It’s about time I wrote an etymology report, and I’m planning on publishing a new one each month. The subject matter should be comprised of either trending words, rarely seen, frequently misused, or words with strangely archaic origins.
The why and how of language is a curious thing.
I’ve always been interested in the origin of words, along with their connotations. On a personal note, as a child, my punishment for stealing or lying would result in copying, by hand, words from the dictionary along with their meanings. I often struggled in such a simple task, when my step dad wouldn’t allow me to use syntactical punctuation marks–I had to write this in full sentences. For instance, I might find a bottleneck like, “The meaning of the word meaning means…” How could you possibly explain anything with that circular way of thinking? I had to dive deeper, discover synonyms, and find other ways of conveying my point to my step dad. Would he become baffled upon reading what I had written? Would he be impressed? Would he even read it at all, I wondered.
This ultimately led me to discover I enjoyed exercising what I’ve learned, kinesthetically, usually by rephrasing explanations in a way that made sense to me. I continued the practice on a 1980 Macintosh word processor that my biological father brought home when I was around the age of 10 (early 2000s) and started typing up passages I liked from our encyclopedia collection (mostly about the habitats of arboreal creatures like frogs and leopards), then I’d stare at them for a spell, mesmerized by the blinking green line glowing amid a black background, and I’d print it out just for added justification.
Then there was Spanish class in middle school. I found a lot of words in English had similar-sounding homonyms, spelling, and associated syntax. This led me toward French, another romance language that I can’t get enough of (though I sound like an ape trying to pronounce a damn thing, no offense to apes). The point is, it’s all interrelated, English steals from other languages to compose a more hardy, marble-mouthed version of some of the most beautiful words in existence, in my opinion.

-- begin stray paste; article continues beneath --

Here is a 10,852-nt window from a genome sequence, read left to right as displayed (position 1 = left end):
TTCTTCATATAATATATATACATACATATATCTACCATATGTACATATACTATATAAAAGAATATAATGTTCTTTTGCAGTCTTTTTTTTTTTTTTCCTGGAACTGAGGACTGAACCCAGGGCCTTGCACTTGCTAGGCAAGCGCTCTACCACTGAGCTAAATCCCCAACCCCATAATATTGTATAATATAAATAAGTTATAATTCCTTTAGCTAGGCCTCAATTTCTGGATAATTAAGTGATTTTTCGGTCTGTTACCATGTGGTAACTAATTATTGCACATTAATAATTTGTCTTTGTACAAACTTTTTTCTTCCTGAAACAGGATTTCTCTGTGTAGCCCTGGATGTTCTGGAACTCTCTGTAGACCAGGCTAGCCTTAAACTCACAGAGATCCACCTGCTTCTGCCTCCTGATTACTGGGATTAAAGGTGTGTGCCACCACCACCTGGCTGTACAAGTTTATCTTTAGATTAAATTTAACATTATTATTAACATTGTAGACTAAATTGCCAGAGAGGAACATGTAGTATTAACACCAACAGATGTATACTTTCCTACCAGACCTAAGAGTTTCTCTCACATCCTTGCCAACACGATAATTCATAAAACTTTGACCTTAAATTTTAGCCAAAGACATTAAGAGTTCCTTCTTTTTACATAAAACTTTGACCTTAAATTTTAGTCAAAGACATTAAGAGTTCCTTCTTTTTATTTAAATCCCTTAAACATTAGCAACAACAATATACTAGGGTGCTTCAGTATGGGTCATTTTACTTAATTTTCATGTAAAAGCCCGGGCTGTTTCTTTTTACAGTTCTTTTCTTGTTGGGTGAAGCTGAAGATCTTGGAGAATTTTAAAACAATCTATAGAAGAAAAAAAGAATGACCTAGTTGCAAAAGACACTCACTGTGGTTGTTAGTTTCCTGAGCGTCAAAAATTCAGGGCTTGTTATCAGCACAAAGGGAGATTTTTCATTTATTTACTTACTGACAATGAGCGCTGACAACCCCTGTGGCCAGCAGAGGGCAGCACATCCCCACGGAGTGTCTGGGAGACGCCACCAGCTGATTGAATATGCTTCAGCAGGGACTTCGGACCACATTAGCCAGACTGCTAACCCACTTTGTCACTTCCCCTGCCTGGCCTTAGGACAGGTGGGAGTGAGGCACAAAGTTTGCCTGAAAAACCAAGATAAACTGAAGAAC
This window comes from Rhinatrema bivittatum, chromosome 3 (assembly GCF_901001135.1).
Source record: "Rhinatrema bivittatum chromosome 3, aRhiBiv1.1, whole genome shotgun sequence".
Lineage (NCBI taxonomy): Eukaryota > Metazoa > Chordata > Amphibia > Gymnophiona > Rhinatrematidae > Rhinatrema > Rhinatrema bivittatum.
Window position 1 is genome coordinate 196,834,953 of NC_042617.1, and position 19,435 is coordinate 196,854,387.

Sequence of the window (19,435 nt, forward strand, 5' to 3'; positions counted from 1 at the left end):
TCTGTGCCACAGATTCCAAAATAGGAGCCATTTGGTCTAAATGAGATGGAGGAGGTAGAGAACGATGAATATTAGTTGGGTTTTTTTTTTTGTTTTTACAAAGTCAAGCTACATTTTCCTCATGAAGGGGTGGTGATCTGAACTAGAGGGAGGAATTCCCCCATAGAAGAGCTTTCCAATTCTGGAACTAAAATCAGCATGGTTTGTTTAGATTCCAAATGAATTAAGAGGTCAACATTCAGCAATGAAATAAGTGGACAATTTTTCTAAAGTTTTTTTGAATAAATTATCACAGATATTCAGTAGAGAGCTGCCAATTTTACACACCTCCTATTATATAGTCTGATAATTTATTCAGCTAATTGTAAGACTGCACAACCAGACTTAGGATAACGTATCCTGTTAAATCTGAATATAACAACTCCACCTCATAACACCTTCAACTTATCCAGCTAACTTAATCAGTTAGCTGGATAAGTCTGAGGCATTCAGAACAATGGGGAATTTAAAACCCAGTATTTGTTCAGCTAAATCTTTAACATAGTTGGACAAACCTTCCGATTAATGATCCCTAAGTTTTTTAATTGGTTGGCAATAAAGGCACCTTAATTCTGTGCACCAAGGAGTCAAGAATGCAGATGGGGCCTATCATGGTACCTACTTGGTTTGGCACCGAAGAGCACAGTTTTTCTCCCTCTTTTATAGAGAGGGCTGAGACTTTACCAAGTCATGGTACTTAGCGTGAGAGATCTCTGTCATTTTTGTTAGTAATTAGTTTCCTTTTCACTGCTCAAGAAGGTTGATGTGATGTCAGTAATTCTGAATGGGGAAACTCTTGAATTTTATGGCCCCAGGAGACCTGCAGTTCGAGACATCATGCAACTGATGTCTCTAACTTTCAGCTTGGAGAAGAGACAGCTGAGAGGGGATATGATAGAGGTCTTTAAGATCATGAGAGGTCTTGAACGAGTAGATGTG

Now that my backstory is out in plain view, I’d like to take this little habit a step further and dredge up the meanings behind one particular word, monthly if it all goes as planned.
I plan to interview experts in etymology and bring their insights back to this blog, but for now, let’s just jump into the origin of the word “weird” as I think that might be the best word to describe my own blog. I should’ve named it “weird nerd” or some such nonsense, but as a computer lover, the 7331 speak spoke volumes to me. Hence, w3rdn3rd.
Well, it’s about time I get back to my origins for deeming this domain to be centered on nerdy words, then, ey?
Since I have no live witnesses on hand to demonstrate my hypotheses, let’s see what the internet has to say about the word, “weird.”
Definition for “Weird”
Use over time for: weird
Can we go back to spelling the word “weird” with a “y”? I don’t know about you, but I kind of want to explore the Old English origins of this word. How did “destiny” turn into “abnormal” in everyday usage?
Until its appearance in the Scottish Play, the adjectival use was restricted to the phrase weird sister. Only after Shakespeare used the term, did its use expand to other contexts.
The modern adjectival sense, meaning strange or uncanny, dates only to the early nineteenth century. Noah Webster’s 1828 dictionary only records it as an adjective, “no longer in use,” meaning skilled in witchcraft. Shelley uses the word several times. From his 1817 The Revolt of Islam, used in the sense of something supernatural:
Some said, I was a fiend from my weird cave, Who had stolen human shape.
Oh, how I love that book…
Next month, let’s look at the word “devolved” because I’ve been hearing it a lot lately.
Are there any weird words you’d like to explore? Let me know and I’ll try to wrangle up a few experts in the field to debunk their origins.
Until next time!
Featured image via Alexander Vestin